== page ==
fallen treeI run through Jesmond Dene a few times each week when running regularly. It is a long, thin and deep-delved park with the Ouseburn river running through it, a manicured end near Armstrong Bridge with a petting zoo and café, where it leads into Armstrong Park, a tree dominated, steep sided pathway of green, before the more open Heaton Park, with its Santana’s Italian restaurant in the old club house, and disused bowling green and open picnic spaces, packed full of students in summer and dog walkers all year round.

I begin the run by looping around the outside of Heaton Park and then dropping in at its southern gate and then run through in that direction, south to north. There is an access road between Heaton and Armstrong parks, and as I approached today I saw a police line blocking the way, where the top half of a tree had broken off and fallen. To the left, just inside Armstrong Park, stood the cracked tree stump from where the top half had fallen. Wind? Lightning? The broken stump, snapped like a lollypop stick, still sticky with sap, lay across the wall of Armstrong Park and into the road. It was already being dismantled. Many of its branches had been sawn off and lain in rows. The stricken tree itself was resting on the wall, perhaps five or six feet off the ground.

That’s when I should have gone round. But instead I crossed the blue line of plastic tape and went under the tree to carry on my run. That’s when I realised that the tree could still be ready to tip off the wall on which it had come to ret. It was still precariously balanced, perhaps and perhaps the branches I was hopping over and disturbing were not in fat detached, but still connected, and helping the tree balance. If it did come down on me it would rush me, no doubt. And for a moment the stupidity of what I was doing was apparent.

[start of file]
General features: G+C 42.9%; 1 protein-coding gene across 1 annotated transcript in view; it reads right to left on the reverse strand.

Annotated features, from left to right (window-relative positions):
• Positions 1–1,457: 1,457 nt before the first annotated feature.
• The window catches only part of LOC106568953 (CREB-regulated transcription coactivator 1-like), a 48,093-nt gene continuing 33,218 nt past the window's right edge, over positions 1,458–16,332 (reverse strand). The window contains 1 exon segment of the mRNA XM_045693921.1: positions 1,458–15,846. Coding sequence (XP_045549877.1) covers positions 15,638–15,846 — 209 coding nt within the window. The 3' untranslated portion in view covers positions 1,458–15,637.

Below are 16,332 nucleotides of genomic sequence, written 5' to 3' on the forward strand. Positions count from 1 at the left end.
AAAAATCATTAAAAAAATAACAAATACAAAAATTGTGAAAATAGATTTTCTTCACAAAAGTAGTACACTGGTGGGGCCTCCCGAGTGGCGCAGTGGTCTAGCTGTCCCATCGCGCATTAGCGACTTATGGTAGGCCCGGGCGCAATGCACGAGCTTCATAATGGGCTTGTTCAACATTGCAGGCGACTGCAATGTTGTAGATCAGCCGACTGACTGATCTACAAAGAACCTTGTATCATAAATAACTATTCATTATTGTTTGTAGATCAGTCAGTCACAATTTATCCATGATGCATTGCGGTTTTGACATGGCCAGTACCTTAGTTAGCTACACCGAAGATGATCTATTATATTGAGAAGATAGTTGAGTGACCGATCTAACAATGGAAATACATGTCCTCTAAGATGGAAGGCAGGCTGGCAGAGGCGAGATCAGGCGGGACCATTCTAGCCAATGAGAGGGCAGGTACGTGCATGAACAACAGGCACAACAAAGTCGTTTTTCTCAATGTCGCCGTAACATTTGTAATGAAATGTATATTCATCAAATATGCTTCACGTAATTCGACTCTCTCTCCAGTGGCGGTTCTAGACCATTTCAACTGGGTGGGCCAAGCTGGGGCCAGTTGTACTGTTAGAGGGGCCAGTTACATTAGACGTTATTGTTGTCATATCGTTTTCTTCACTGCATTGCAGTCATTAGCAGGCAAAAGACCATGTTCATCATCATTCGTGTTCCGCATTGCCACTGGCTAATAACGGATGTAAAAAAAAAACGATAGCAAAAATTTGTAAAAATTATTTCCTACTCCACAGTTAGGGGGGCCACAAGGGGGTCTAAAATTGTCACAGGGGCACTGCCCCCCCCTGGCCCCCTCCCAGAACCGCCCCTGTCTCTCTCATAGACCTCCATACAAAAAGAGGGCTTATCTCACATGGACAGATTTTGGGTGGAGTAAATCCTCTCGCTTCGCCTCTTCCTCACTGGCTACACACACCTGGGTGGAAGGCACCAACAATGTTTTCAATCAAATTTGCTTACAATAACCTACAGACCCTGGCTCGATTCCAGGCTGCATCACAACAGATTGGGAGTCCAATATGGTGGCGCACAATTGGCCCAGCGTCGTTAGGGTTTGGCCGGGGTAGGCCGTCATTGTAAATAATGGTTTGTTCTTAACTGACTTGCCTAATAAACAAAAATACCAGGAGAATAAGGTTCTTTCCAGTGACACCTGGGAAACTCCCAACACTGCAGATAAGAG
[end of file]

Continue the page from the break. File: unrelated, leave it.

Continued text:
But then I was through, and running again, into Armstrong Park, then the Dene, following the cerise sunset, another clear night sky in the clear January, and forgetting the risk I’d taken to not divert my route. Perhaps there’s something about running that encourages risk in me – something I found out when I got stuck in the mud off Holy Island last summer, both legs up to the things and one arm, all sinking into a stretch of the mudflats they call ‘The Cages’ (the clue is in the name), a mile from any other human life and unable to reach my phone in my back pack.

I escaped from the mud. The tree didn’t fall on me. Yet both times this act of running had awakened in me, as it does for many, a desire to explore a world that is dangerous in ways that we insure ourselves against, with blue tape and pathways and an aversion to the animal feeling of simply not wanting to die; to live. And yet to test that feeling. I know that I needed something last summer, a shaking experience, something to waken me from lethargy; a near-death experience ought to do it. Consciously I was aware of a need for shaking up. Consciously I also was aware that my deeper brain systems wanted to seek out something dangerous. And so even though I didn’t intend to go through the mudflats, after I had, I was glad.

It is why, I think, in some ways, that through running and through experiences that bring to the fore this feeling in me—basics, all shared by we animals, we mammals—that I have to be able to empathise with the bodies of other animals and their needs. Other animals other than humans, but also humans.

Stepping under that tree as it lay fallen and with the threat of falling on me, I felt, for a moment, the same sense as what it must be like for a crow or a starling nesting in its branches in the wild wind. There’s something about the surprise of it that also threatens, and in that threat and surprise our physical animality and mortality is foregrounds. What a weak word. Lived. There is also, as Bessel van der Kolk makes clear in his book The Body Keeps the Score, the way we all, humans and nonhuman animals, keep ourselves from trauma is by mobilising against the threat. Face, fight, flight, run on, into the Dene, and in the dark half where most people do not wander, to run on, to leave the threat behind.

I did another 25 miles after being trapped in The Cages. All I lost was a sock. But what did I gain?

Image (cc) Deb Collins

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